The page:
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Last Updated: Friday, 22 April, 2005, 13:19 GMT 14:19 UK
Labour 'still has budget hole'

Labour's spending plans for the next economic cycle could still leave an 11bn funding gap, according to the independent think tank, the Institute for Fiscal Studies (IFS).
Income Tax form
Taxes may have to rise under any party

It says that Labour Chancellor Gordon Brown is over-optimistic over the amount of tax revenue he expects to receive over the next five years in order to close the budget gap that has opened up in recent years.

Under Labour plans, announced in the budget, the total tax received by the government is expected to rise from 38.3% of national income to 40.6%, mainly from sharp increases in corporation taxes and "fiscal drag" which pulls more people into higher tax bands.


But the IFS says an expectation of a 30% increase in corporation tax receipts is optimistic, and points out that the Chancellor has consistently over-estimated his tax revenue for the last few years - by around 10bn a year.

Under the government's rule, public spending (except for investment) and taxes must balance over the economic cycle as a whole.

Whoever takes office after the election, the tax burden is likely to be higher at the end of the Parliament than it is at the end of this one
Robert Chote, Director, Institute for Fiscal Studies
Mr Brown has consistently denied that his forecasts are optimistic, pointing out that he has proved his critics wrong in the past.

But other international organisations, including the OECD and the International Monetary Fund, are also warning that taxes may have to rise to close the budget deficit.

Conservative savings?

The Conservative Party has seized upon the IFS figures to warn that taxes will rise under Labour.

Its tax and spending plans, which are also analysed by the IFS, have an 8bn reserve to close the budget gap.

That is twice as big as the 4bn they plan to use for tax cuts.

But the IFS warns that one should be "cautious" that the Conservatives can fund these two measures by cutting 12bn of non-essential spending from the government (as they propose in their James review).

It says that while savings from abolishing government functions altogether are credible, "efficiency" savings by improving government operations have never yielded as much as claimed in the past.

And it says the Conservatives are planning some very large cuts to some government departments, including nearly 40% reductions in the budgets of Defra (food and environment), OPDM (housing), and the non-schools education budget.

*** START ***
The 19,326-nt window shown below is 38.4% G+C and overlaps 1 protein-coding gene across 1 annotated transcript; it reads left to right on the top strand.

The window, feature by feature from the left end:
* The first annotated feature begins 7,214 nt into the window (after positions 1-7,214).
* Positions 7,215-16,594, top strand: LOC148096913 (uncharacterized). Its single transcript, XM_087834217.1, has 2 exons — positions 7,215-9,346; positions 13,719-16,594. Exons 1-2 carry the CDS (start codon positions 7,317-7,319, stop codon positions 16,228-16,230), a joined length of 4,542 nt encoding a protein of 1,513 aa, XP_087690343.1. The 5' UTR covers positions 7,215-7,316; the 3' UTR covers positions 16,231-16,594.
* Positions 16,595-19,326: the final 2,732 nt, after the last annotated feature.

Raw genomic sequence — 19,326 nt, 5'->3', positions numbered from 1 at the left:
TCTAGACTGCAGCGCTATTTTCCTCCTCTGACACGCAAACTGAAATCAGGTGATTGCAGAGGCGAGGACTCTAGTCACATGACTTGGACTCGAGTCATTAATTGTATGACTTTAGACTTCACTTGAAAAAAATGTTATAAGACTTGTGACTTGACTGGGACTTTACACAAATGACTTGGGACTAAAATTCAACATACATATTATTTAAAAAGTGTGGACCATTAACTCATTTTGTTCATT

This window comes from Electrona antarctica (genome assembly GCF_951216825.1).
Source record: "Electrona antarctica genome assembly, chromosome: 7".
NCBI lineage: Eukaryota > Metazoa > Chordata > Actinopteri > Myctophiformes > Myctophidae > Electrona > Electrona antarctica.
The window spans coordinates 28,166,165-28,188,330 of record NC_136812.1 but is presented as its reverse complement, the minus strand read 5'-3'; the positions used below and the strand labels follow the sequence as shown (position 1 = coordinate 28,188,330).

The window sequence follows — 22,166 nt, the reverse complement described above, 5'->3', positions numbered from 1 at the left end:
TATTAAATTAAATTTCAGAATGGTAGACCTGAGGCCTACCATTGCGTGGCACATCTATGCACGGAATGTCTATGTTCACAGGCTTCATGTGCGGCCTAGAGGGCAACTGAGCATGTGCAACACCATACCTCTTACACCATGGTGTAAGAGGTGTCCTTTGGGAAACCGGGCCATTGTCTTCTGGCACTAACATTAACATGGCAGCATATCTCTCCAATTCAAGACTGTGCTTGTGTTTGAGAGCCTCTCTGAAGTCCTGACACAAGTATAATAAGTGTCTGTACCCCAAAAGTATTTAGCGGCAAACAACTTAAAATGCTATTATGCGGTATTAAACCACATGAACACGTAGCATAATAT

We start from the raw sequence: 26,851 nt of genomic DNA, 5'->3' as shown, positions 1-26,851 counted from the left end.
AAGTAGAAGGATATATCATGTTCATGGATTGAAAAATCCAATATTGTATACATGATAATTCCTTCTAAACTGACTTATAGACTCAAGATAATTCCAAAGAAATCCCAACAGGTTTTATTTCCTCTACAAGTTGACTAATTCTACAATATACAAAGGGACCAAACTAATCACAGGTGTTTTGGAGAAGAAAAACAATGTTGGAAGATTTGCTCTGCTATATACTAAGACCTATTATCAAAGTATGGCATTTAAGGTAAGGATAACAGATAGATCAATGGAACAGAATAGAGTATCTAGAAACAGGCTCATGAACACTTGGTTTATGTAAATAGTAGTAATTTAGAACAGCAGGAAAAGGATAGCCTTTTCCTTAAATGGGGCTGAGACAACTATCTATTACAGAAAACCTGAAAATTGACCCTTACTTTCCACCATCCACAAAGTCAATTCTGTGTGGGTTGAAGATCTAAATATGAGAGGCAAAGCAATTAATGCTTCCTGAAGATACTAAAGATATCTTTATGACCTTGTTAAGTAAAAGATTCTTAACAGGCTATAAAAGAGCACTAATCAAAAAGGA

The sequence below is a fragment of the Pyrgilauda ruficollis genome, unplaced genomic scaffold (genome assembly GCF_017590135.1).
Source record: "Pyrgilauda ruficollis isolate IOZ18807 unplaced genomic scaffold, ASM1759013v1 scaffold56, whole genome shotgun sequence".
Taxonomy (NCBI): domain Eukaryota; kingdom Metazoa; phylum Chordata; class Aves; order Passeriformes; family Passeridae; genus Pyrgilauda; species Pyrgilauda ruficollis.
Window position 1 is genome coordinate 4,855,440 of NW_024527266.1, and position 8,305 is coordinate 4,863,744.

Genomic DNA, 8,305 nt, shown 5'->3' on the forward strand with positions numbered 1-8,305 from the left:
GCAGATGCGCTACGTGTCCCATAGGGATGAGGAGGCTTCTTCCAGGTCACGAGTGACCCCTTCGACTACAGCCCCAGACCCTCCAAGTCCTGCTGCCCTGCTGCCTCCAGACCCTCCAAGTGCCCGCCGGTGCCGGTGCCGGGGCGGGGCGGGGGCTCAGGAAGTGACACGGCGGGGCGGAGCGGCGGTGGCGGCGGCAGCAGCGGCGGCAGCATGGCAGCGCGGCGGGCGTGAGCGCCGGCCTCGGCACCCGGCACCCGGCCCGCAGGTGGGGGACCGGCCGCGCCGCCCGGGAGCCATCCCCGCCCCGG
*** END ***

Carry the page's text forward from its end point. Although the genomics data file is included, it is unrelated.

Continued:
In the longer run, the IFS says the scope for further tax cuts under Conservative plans would be "modest", and that its own spending cuts would only reverse half of Labour's additional spending increases since 1999.

Liberal Democrats

The IFS says that, since the Liberal Democrats have accepted Labour's economic assumptions, they are also likely to face the same budget shortfall as Labour.

The Liberal Democrats are planning to both raise spending and increase taxes by an equal but relatively small amount, so that the budget gap is projected to be the same.

But the IFS warns that a "key risk" is that either the local income tax or the new 50% tax rate on earnings over 100,000 would fail to raise as much revenue as they hope.

And they say that some of their policies, for example free personal care for the elderly, could also prove more expensive than planned.


Despite the fierce rows over tax and spending, IFS Director Robert Chote points out that there is much more convergence between the parties' policies than ever before.

Under all three parties, tax will rise as a proportion of the economy, and public spending will stabilise at around 40% of GDP.

"Whoever takes office after the election, the tax burden is likely to be higher at the end of the Parliament than it is at the end of this one," Mr Chote said.

And all three parties have accepted Labour's fiscal spending rules as well as their monetary policy framework of an independent Bank of England.

"In these respects, the similarities between the parties are as striking as the differences," he added.



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